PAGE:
Gravity effects on fluid vibration in piping systems when using the structural mechanics method
Abstract
It is shown how the influence of gravity can be incorporated without difficulty in the previously developed "structural mechanics method" [1] for the analysis of uniaxial vibration of compressible fluids in piping systems. Two separate effects are treated: (a) a stiffening or weakening of each fluid column depending on its orientation in the gravity field; (b) a linear density variation along each straight member caused by the static compression of the fluid. The required modifications are introduced in the member mobility matrices only. Thus no alterations are needed in the global system assembly described in reference [1]. Rigid body and elastic body vibrations are treated in a unified manner in the present formulation. Five numerical examples demonstrate and verify the method. The gravity effect of type (a) is found to be larger at low frequencies than at high frequencies, and it is of vital importance to include this effect for systems with rigid body degrees of freedom (open systems). Type (b) is shown to be negligible in most practical situations involving only the natural gravity g=9·81 m/s ^{2}.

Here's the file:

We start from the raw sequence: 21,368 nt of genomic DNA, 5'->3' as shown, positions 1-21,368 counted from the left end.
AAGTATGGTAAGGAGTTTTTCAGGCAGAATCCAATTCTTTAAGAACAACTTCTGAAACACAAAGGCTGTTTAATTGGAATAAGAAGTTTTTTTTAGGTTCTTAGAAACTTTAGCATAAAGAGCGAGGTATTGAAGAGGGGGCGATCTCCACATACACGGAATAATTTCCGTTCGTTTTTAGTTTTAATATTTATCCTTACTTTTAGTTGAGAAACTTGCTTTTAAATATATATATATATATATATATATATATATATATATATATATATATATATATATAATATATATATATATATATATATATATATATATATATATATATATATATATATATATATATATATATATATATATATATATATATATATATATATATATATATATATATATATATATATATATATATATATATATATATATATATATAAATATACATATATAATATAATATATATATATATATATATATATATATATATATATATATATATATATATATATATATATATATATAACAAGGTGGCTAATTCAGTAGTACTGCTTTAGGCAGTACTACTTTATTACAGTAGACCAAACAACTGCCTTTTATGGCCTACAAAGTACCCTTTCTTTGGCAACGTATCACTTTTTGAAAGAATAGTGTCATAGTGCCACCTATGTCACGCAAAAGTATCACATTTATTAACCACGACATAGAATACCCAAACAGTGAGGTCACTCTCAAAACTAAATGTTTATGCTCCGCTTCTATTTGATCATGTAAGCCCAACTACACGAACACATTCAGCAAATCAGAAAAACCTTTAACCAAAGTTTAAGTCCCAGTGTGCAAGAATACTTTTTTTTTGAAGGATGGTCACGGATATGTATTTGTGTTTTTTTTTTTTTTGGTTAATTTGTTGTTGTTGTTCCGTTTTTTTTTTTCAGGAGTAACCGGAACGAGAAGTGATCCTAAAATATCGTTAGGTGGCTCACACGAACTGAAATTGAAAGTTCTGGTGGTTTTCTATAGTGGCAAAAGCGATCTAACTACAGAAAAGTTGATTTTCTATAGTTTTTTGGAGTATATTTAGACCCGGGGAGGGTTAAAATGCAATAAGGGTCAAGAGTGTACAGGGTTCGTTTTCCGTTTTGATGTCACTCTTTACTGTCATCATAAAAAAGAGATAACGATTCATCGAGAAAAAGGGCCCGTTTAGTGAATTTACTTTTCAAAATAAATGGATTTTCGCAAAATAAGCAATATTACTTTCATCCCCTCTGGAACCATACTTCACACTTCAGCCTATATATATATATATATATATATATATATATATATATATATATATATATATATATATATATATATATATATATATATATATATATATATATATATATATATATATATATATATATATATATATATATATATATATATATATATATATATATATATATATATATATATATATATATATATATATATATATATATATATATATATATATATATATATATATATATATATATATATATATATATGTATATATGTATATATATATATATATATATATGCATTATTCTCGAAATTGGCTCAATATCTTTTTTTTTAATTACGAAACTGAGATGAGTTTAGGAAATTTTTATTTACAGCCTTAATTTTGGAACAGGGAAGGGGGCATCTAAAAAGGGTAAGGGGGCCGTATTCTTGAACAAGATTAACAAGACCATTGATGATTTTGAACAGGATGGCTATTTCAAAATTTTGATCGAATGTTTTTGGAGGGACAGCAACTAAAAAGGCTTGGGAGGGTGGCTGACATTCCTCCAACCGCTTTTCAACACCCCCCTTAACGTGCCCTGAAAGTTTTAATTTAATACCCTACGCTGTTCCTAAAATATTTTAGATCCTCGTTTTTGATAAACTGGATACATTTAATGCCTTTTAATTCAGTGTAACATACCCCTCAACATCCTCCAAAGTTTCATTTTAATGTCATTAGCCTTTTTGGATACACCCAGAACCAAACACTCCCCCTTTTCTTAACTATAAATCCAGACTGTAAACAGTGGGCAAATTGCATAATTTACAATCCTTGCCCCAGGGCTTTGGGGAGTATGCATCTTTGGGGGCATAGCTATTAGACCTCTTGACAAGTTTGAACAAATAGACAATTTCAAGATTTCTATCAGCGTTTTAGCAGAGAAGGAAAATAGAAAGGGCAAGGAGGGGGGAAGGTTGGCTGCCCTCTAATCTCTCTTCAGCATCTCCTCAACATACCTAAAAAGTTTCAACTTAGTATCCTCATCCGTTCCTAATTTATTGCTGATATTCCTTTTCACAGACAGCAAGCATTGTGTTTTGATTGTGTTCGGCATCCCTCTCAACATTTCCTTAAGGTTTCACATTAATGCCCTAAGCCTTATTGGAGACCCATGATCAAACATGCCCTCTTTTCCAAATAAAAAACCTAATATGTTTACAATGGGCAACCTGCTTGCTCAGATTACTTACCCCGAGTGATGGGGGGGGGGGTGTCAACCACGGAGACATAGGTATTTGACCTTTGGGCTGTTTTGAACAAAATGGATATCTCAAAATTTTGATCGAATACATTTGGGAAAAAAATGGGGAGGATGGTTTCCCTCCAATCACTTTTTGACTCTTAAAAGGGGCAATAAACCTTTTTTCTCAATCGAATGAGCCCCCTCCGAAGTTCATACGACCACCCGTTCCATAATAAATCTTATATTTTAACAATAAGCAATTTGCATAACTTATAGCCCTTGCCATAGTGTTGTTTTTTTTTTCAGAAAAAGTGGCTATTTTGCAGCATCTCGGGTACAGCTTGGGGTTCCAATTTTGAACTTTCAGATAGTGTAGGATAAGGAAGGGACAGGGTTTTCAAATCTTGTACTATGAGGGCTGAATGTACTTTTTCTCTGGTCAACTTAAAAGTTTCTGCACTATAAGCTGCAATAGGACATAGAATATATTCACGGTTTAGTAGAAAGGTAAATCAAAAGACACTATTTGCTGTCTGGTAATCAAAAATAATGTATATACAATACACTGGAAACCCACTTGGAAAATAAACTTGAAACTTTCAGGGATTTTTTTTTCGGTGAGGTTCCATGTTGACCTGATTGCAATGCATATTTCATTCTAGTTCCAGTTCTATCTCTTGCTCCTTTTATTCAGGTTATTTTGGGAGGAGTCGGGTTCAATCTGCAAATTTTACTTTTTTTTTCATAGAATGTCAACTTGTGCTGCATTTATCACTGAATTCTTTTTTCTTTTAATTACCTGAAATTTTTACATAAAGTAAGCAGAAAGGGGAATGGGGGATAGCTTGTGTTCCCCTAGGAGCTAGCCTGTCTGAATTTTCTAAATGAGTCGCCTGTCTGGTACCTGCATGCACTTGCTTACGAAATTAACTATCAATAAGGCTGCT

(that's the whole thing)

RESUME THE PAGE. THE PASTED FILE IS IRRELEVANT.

Publication:

Journal of Sound Vibration
 Pub Date:
 July 1992
 DOI:
 10.1016/0022460X(92)90811B
 Bibcode:
 1992JSV...156...47F